W120 Assessing the evolutionary history of Theobroma cacao from resequenced genomes

Date: Sunday, January 15, 2012
Time: 2:05 PM
Room: Royal Palm Salons 3-4
Omar Cornejo , Stanford University, Stanford, CA
Keithanne Mockaitis , Indiana University Center for Genomics and Bioinformatics, Bloomington, IN
Muh-Ching Yee , Stanford University, Stanford, CA
Stefan Royaert , USDA ARS SHRS, Miami, FL
Donald Livingstone III , MARS Inc., Miami, FL
Ram Podicheti , Indiana University, Bloomington, IN
David Kuhn , USDA, ARS SHRS, Miami, FL
Carlos Bustamante , Stanford University, stanford, CA
Juan Carlos Motamayor , MARS Inc., Miami, FL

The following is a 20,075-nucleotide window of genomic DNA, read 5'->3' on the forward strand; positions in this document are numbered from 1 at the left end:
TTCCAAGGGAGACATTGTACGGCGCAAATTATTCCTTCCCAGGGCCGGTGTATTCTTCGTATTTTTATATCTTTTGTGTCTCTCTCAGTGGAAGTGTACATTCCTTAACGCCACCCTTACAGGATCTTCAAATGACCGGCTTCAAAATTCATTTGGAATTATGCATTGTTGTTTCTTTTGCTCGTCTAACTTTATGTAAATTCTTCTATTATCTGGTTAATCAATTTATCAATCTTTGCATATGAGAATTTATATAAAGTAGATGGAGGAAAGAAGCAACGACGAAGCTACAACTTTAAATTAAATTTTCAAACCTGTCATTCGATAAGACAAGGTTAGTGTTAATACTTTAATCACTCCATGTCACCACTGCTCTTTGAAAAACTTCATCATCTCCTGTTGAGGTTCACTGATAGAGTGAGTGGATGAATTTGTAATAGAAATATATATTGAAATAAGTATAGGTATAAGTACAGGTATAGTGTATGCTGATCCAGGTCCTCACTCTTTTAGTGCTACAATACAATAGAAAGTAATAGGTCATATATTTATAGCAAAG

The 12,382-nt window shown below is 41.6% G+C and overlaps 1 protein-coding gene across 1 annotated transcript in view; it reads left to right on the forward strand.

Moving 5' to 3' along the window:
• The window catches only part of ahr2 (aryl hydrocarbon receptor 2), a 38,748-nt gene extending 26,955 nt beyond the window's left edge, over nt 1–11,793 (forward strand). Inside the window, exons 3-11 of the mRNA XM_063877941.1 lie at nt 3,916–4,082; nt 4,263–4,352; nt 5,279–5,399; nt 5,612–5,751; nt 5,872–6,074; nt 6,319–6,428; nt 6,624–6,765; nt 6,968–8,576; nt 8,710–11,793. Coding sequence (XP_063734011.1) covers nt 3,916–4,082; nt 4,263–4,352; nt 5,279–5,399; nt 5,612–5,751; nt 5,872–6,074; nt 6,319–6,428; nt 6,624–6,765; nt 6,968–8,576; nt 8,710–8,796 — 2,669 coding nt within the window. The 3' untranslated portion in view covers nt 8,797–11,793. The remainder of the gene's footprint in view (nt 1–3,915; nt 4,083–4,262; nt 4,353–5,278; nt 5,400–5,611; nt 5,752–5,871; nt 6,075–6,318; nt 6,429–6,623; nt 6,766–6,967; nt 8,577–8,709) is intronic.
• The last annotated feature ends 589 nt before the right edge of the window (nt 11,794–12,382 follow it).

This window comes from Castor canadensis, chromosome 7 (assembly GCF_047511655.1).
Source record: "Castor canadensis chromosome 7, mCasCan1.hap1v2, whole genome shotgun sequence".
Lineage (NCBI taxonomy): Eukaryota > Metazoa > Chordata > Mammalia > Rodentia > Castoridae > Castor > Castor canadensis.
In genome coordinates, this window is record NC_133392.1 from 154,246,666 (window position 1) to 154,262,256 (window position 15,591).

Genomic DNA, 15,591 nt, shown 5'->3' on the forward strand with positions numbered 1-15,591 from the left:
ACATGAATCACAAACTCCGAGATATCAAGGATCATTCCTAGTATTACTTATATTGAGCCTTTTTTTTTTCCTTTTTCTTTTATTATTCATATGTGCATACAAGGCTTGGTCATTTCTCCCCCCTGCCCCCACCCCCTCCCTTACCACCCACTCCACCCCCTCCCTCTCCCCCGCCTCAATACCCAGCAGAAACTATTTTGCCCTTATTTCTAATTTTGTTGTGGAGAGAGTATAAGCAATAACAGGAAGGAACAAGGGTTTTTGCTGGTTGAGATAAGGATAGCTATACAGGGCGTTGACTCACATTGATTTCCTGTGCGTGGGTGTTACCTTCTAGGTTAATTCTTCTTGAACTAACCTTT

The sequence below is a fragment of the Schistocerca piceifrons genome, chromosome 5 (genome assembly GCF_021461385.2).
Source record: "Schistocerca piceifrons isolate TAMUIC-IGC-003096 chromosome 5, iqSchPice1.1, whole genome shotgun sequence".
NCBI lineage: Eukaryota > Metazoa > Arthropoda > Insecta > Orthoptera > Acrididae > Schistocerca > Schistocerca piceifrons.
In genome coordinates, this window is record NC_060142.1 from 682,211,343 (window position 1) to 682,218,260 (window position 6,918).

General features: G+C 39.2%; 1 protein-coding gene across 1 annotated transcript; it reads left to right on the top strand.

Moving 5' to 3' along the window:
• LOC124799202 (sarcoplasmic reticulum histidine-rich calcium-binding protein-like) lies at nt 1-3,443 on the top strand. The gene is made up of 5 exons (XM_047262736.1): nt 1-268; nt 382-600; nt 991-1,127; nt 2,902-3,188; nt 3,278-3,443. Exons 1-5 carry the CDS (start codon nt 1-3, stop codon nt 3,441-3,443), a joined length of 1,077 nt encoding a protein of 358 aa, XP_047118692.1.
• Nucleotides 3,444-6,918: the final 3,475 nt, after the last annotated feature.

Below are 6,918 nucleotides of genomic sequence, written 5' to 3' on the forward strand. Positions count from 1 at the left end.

The drastic reductions in cost and time associated with the collection of DNA sequence and genotype data have opened the possibility to examine in detail questions regarding the origin of domestication and demographic history of plant and animal species of interest (e.g. rice, dogs). In the case of cacao, recent work based on microsatellite markers has provided with insights into the geographic and genetic differentiation of cacao. Here, we report preliminary results from 12 fully re-sequenced genomes of Theobroma cacao L. Our analyses on ~ 4 Million bialellic SNPs across accessions allowed us to examine a variety of demographic models that include population bottlenecks and expansions.  We discuss the relevance of accounting for the demographic history of cacao while attempting to discover the genetic bases for adaptation during its domestication.  Specifically, we discuss how understanding the demographic history of cacao will let us to generate adequate null models to identify regions under putative selection, and potentially identify the bases for adaptation of cacao during domestication.  We discuss several of the challenges associated with the inference of demographic history of cacao based on full genome sequence in heterozygous systems (e.g. calling heterozygotes, phasing, imputation), that must first be overcome and included while performing these analyses.